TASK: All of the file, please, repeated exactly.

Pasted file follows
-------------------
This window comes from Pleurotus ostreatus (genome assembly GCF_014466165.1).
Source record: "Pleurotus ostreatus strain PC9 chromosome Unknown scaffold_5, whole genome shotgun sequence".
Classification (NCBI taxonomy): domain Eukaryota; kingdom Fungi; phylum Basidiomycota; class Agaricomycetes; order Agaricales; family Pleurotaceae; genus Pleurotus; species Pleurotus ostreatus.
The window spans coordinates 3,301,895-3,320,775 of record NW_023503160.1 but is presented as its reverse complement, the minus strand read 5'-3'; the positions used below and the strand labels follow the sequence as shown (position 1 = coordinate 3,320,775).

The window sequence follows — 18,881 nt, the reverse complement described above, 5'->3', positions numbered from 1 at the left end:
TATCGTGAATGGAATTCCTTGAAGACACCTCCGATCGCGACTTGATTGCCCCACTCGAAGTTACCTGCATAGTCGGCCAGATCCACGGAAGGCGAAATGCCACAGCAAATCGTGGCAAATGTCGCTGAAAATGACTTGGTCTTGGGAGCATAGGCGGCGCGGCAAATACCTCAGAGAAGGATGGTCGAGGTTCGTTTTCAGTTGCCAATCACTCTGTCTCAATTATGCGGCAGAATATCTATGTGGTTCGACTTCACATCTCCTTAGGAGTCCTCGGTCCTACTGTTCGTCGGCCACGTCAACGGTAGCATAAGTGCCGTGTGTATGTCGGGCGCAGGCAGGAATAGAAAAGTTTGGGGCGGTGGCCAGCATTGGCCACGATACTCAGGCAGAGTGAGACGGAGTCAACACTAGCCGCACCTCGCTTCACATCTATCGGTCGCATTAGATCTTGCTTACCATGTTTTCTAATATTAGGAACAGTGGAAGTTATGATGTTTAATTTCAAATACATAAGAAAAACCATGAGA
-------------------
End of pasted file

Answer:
This window comes from Pleurotus ostreatus (genome assembly GCF_014466165.1).
Source record: "Pleurotus ostreatus strain PC9 chromosome Unknown scaffold_5, whole genome shotgun sequence".
Classification (NCBI taxonomy): domain Eukaryota; kingdom Fungi; phylum Basidiomycota; class Agaricomycetes; order Agaricales; family Pleurotaceae; genus Pleurotus; species Pleurotus ostreatus.
The window spans coordinates 3,301,895-3,320,775 of record NW_023503160.1 but is presented as its reverse complement, the minus strand read 5'-3'; the positions used below and the strand labels follow the sequence as shown (position 1 = coordinate 3,320,775).

The window sequence follows — 18,881 nt, the reverse complement described above, 5'->3', positions numbered from 1 at the left end:
TATCGTGAATGGAATTCCTTGAAGACACCTCCGATCGCGACTTGATTGCCCCACTCGAAGTTACCTGCATAGTCGGCCAGATCCACGGAAGGCGAAATGCCACAGCAAATCGTGGCAAATGTCGCTGAAAATGACTTGGTCTTGGGAGCATAGGCGGCGCGGCAAATACCTCAGAGAAGGATGGTCGAGGTTCGTTTTCAGTTGCCAATCACTCTGTCTCAATTATGCGGCAGAATATCTATGTGGTTCGACTTCACATCTCCTTAGGAGTCCTCGGTCCTACTGTTCGTCGGCCACGTCAACGGTAGCATAAGTGCCGTGTGTATGTCGGGCGCAGGCAGGAATAGAAAAGTTTGGGGCGGTGGCCAGCATTGGCCACGATACTCAGGCAGAGTGAGACGGAGTCAACACTAGCCGCACCTCGCTTCACATCTATCGGTCGCATTAGATCTTGCTTACCATGTTTTCTAATATTAGGAACAGTGGAAGTTATGATGTTTAATTTCAAATACATAAGAAAAACCATGAGA